Despite low-hanging clouds and a breeze, the weather was nicer this morning than it had been yesterday.

The trail was smooth and easy. After a few ups and downs the rest of the way was downhill. The tramily sped down the trail, but Tengo and I took our time to enjoy the views.

Before long, we were getting a good view of the snow-capped San Jacinto Peak, which is 10,834 feet high. The trail goes near the top and we wondered if there will be too much snow up there to cross the mountains.

We're planning to take a zero day tomorrow in Idyllwild. That will give us time to figure out the snow situation and determine if it’s safely doable.

Before long, we also caught of view of California Highway 74. That was the road where the cafe was located.

It took another 15 minutes before Tengo Hambre and I got to the road, then we had to walk the road to the cafe.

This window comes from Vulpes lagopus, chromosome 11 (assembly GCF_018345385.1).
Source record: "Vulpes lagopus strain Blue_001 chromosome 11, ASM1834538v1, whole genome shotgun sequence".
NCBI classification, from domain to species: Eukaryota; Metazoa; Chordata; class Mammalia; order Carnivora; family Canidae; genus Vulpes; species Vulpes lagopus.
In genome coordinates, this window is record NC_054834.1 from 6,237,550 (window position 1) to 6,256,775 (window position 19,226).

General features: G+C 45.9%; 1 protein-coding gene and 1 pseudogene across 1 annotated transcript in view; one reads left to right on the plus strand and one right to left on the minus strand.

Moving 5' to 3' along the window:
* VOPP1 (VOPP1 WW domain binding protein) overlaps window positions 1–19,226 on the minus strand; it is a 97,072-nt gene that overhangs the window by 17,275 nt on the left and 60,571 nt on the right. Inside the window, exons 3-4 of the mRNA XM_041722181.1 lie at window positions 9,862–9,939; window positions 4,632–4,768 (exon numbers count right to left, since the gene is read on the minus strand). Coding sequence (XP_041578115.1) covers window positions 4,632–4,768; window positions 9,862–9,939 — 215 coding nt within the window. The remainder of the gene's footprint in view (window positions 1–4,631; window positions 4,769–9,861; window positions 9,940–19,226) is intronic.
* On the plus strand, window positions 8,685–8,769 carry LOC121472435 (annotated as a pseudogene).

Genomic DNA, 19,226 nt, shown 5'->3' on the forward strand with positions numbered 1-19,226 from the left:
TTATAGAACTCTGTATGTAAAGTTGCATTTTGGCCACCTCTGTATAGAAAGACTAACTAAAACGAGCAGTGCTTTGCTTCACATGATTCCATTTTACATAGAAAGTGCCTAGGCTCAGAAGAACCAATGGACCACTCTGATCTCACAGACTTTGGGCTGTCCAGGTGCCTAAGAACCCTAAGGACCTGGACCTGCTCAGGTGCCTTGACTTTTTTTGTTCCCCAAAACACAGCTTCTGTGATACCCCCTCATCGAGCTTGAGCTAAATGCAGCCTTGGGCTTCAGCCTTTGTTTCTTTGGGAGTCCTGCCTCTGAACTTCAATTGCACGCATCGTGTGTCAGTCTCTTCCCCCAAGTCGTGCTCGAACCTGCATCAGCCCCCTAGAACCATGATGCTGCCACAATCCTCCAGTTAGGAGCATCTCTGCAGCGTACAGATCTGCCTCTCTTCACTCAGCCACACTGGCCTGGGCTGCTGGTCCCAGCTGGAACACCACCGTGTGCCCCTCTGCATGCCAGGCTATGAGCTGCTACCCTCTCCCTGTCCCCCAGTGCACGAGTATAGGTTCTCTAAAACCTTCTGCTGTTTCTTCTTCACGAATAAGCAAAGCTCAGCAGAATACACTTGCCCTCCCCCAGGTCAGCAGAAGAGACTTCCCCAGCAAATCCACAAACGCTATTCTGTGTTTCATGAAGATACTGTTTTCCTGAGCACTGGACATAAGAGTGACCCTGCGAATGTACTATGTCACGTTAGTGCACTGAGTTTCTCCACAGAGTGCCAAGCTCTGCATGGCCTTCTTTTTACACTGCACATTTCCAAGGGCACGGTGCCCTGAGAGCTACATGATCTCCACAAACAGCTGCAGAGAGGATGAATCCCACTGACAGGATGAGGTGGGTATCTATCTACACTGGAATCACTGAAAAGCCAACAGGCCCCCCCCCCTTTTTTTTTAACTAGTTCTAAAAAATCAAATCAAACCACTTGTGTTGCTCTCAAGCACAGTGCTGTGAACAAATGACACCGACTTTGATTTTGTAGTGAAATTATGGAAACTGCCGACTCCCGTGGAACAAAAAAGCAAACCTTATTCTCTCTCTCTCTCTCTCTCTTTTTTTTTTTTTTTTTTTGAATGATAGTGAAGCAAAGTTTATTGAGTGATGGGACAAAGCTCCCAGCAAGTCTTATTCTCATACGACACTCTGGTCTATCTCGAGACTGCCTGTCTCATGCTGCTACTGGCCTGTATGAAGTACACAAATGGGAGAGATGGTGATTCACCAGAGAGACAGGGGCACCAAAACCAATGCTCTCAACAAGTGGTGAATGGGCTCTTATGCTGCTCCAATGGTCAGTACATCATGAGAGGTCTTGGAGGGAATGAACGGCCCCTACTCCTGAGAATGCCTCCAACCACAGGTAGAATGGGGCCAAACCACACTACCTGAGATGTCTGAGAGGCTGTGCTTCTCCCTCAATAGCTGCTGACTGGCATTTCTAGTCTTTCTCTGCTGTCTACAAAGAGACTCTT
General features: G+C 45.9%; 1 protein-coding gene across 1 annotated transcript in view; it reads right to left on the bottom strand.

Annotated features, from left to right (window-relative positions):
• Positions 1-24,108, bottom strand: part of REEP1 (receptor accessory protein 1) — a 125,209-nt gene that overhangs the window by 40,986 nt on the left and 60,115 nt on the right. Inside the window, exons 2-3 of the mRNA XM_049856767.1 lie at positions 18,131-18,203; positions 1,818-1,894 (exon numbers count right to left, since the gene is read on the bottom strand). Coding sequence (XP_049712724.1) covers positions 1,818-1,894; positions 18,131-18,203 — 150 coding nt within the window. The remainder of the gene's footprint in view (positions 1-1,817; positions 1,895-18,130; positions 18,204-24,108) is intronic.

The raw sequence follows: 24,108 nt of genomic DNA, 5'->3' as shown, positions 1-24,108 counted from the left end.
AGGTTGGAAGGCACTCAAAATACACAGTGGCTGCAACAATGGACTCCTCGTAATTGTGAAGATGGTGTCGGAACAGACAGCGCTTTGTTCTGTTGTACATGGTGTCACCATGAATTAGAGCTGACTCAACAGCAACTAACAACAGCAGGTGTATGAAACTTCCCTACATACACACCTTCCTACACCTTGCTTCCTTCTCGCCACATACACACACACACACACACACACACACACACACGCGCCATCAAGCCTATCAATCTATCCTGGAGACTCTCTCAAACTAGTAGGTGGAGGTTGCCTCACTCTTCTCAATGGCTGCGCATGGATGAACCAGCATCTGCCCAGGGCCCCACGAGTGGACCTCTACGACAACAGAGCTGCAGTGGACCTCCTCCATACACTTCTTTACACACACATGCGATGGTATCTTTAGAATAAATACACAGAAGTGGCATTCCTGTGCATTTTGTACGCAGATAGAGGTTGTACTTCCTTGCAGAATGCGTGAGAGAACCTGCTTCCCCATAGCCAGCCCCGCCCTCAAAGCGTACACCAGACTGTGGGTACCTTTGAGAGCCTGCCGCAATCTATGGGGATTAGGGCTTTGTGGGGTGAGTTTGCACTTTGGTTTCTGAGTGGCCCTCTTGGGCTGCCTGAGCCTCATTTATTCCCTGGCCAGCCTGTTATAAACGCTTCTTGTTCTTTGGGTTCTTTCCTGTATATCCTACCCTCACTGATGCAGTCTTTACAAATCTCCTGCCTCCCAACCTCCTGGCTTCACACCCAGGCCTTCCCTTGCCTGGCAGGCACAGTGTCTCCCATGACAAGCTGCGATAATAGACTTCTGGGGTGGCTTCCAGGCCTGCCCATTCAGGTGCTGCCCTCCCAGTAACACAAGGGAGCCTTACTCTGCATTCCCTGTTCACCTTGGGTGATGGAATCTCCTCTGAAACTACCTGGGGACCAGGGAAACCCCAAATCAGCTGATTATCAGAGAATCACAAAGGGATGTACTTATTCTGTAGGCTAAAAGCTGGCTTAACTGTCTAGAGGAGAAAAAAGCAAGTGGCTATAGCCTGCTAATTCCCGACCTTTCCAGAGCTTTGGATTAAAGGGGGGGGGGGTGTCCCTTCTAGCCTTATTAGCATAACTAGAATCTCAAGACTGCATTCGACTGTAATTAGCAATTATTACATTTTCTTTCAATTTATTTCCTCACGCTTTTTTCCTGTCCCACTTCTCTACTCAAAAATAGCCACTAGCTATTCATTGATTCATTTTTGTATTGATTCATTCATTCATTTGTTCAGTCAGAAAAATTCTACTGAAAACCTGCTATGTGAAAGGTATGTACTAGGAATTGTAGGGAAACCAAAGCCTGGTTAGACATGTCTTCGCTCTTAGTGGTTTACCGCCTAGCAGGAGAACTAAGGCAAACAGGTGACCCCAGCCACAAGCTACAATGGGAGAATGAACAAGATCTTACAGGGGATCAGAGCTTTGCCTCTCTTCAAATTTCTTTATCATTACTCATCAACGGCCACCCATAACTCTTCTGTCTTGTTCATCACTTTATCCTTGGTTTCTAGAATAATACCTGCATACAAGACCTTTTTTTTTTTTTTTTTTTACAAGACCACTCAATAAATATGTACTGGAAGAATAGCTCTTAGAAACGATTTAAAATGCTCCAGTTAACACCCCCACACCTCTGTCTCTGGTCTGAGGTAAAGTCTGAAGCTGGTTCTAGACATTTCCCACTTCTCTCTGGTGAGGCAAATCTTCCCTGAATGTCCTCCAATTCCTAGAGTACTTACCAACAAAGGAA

By the time we arrived, the other hikers were already sitting outside and enjoying their meals. We got reviews of the food and it seemed that the burgers were a favorite. I ordered one and agreed with the reviews.

Not only was the food good, the cafe’s owner was very hiker friendly. He lets hikers camp in back of the restaurant for free and I’ve heard he has even let them stay inside when the weather is bad.

After we finished eating, it took us awhile before deciding it was time to hitch a ride to Idyllwild. The restaurant was situated on the same highway we would need to take into town, so we gathered at a spot on the road where drivers could easily pull over.

Unfortunately, there were so many of us trying to hitch there was no way we could all fit in one vehicle. We didn’t realize that most residents living around here are friendly to hikers and are willing to pick them up. Almost instantly, three cars stopped, which was enough for everybody to get a ride.

Except me.

It was no big deal. I didn’t worry about letting everyone go on without me because I guessed another car would be along soon.